Bill's Media Releases

BANK SCANDAL SHOWS NEED FOR STRONG CONSUMER PROTECTIONS

The Opposition will establish a fresh Senate Inquiry into how thousands of Commonwealth Bank customers lost their savings and whether the Abbott Government’s weakening of consumer protections will place investors at greater risk.

What occurred at the Commonwealth Bank is a scandal of shocking proportions – and it should never be allowed to occur again.

No one knows how many people have lost their savings, nor how much was lost.

It beggars belief that the Abbott Government is watering down consumer protections in financial advice, particularly in light of what has occurred at the Commonwealth Bank.

The new inquiry will be asked to consider:

• The actions of the Commonwealth Bank of Australia (CBA) including those of the executive during the misconduct;
• Why financial advisors who were known to be behaving unethically were promoted;
• The performance of Australian Securities and Investments Commission in its initial investigation and whether stronger laws are required; and
• The implications of financial advice reforms on the financial services sector, including moves to reduce consumer protections in light of the CBA misconduct.
This isn’t just about the Commonwealth Bank, this is about the investments and savings of millions of Australians.

The Opposition is extremely concerned that despite all these events, the Abbott Government is weakening – rather than tightening - consumer protections.

The Abbott Government has been too slow to respond to this scandal and the Opposition is concerned it will simply sweep it under the carpet because it finds the issue politically inconvenient.

While the Commonwealth Bank’s announcement last week of compensation for victims is a good first step, it falls well short of what’s needed. The onus shouldn’t be on customers to come forward – the Bank should be working its hardest to identify customers.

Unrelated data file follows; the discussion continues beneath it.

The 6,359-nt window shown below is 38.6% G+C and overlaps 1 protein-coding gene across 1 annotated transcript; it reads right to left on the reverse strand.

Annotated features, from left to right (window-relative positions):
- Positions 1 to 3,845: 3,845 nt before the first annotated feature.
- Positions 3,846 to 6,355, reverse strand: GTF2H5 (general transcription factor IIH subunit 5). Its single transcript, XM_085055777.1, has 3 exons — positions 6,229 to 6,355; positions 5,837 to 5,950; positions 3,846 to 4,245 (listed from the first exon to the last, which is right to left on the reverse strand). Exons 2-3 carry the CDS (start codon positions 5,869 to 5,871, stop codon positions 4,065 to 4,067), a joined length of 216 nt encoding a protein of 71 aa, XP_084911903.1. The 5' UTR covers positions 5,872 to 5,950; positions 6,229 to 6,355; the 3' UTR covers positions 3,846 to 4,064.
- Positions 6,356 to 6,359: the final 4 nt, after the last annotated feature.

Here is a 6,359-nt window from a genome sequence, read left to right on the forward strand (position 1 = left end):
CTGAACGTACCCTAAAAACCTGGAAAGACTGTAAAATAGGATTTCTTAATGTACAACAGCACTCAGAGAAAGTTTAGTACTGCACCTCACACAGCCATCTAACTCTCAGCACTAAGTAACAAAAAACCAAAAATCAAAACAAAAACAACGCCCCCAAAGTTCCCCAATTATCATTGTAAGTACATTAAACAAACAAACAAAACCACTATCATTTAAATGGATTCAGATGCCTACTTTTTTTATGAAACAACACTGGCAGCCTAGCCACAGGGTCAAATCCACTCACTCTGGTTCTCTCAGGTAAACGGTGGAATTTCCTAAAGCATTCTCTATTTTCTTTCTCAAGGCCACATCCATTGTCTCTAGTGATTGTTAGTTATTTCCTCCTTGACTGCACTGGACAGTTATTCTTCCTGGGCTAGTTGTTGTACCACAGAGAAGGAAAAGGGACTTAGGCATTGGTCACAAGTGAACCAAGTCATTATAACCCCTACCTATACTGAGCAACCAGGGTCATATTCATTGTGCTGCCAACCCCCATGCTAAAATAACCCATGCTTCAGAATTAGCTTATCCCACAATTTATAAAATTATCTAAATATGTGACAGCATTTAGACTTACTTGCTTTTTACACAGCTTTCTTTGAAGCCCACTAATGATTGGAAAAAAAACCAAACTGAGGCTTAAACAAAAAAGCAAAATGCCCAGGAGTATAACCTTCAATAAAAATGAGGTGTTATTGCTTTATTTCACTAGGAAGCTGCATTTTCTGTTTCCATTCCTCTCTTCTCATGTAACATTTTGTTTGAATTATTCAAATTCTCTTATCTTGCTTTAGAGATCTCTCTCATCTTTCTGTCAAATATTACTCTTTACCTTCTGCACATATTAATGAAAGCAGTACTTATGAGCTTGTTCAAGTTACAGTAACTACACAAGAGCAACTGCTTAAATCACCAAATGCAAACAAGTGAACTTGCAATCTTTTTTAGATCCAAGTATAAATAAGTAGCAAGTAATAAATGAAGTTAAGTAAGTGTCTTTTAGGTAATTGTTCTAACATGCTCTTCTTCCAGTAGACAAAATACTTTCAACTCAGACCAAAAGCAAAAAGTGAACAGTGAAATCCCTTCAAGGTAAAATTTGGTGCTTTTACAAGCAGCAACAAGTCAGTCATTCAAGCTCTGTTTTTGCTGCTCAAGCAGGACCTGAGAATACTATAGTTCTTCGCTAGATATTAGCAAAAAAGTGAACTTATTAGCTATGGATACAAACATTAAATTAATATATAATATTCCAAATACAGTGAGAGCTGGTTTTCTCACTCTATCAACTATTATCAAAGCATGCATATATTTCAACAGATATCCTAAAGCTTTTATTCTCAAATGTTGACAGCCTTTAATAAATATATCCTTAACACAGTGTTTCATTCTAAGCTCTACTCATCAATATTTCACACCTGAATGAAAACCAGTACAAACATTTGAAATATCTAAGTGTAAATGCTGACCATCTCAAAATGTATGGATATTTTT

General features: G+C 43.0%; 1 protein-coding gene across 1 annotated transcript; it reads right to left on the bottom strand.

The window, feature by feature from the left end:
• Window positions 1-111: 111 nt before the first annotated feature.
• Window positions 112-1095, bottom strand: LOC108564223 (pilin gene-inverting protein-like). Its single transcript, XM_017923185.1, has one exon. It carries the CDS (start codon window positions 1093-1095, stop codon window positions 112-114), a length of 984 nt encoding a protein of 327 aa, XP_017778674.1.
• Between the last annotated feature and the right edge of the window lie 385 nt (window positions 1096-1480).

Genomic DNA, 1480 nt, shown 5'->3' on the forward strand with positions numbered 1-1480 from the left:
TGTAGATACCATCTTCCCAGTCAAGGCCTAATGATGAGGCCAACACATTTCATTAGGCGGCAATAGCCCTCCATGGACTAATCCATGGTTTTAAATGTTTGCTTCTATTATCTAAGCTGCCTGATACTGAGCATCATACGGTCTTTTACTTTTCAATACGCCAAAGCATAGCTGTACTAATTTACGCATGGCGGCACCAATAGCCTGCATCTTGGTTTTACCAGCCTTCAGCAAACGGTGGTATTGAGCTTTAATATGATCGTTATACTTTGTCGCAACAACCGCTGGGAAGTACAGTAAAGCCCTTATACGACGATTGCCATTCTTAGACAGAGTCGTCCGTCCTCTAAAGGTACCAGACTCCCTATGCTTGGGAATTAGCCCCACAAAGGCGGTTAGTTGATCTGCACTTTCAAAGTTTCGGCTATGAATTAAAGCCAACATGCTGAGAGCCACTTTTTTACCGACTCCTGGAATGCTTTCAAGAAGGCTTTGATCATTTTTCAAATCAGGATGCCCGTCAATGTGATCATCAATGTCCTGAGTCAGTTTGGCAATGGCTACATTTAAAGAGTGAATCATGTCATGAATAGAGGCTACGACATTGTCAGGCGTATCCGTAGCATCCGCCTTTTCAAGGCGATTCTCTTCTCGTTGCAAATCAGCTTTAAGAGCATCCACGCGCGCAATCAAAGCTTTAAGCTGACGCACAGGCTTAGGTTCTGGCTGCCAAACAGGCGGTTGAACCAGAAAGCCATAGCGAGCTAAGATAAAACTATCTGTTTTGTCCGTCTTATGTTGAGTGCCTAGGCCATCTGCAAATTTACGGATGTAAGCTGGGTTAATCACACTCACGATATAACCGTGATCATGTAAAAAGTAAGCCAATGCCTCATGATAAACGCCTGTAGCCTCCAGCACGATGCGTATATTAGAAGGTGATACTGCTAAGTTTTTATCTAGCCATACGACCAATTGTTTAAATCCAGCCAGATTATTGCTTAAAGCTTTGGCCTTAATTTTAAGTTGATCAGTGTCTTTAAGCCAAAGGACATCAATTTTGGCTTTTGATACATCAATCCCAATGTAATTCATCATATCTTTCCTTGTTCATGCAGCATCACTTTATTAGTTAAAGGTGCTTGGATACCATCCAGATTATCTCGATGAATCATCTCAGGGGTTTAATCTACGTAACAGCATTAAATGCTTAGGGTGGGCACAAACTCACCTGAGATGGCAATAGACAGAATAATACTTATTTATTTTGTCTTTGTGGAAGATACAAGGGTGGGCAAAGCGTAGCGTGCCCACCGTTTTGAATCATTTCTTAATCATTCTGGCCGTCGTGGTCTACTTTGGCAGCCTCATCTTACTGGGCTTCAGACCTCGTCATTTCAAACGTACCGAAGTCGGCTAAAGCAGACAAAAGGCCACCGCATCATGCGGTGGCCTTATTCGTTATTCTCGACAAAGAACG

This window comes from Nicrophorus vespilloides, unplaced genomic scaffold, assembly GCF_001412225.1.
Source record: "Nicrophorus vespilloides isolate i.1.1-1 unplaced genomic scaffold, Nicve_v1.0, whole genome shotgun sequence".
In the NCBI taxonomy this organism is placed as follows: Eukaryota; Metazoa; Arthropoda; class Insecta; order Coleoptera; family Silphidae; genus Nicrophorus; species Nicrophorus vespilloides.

More importantly, this should never be allowed to occur again.

The inquiry will be asked to provide an interim report by 1 September. Full draft terms of reference are below.

DRAFT TERMS OF REFERENCE:
That the following matters be referred to the Senate Economics References Committee for inquiry and an interim report by 1 September 2014, with the final reporting date to be agreed by the Committee:
(1) The actions of the Commonwealth Bank of Australia (CBA) in relation to the misconduct of advisers and planners within the CBA's financial planning businesses including, but not limited to:

a) a thorough examination of the actions of the CBA executive in uncovering and responding to episodes of misconduct, including allegations of a cover up;
b) the circumstances surrounding decisions to promote financial advisors who were known to be behaving unethically, including decisions as to their ongoing employment;
c) examination of the initial evidence provided to the inquiry into the performance of the Australian Securities and Investments Commission by the Senate Economics References Committee regarding compensation provide to CBA clients, and the revision of that evidence;
d) identification of any conduct that may amount to a breach of any law or professional standard; and
e) identification of any clients affected or likely to be affected by the misconduct and assess the appropriateness of the compensation processes provided by the CBA to these clients.

(2) Consider mechanisms, including a centralised register, that would ensure financial planners found to have breached any law or professional standards in their employment at one firm are transparent to the sector and consumers;

(3) Consider the implications of financial advice reforms on the financial services sector, including moves to reduce consumer protections in light of the CBA misconduct;

(4) Consider any recommendations the Committee views necessary, and further to the recommendations contained in the report of the inquiry into the performance of the Australian Securities and Investments Commission by the Senate Economics References Committee, regarding regulatory or legislative reforms that may be required.

(5) Consider other similar episodes of financial advice, planning or services that may amount to a breach of any law or professional standards;

(6) Seek the views of people affected by financial services misconduct regarding responses from financial services providers, government regulations, industry standards and other matters relevant; and

(7) Any related matters that the Committee regards as relevant.

WEDNESDAY, 9 JULY 2014

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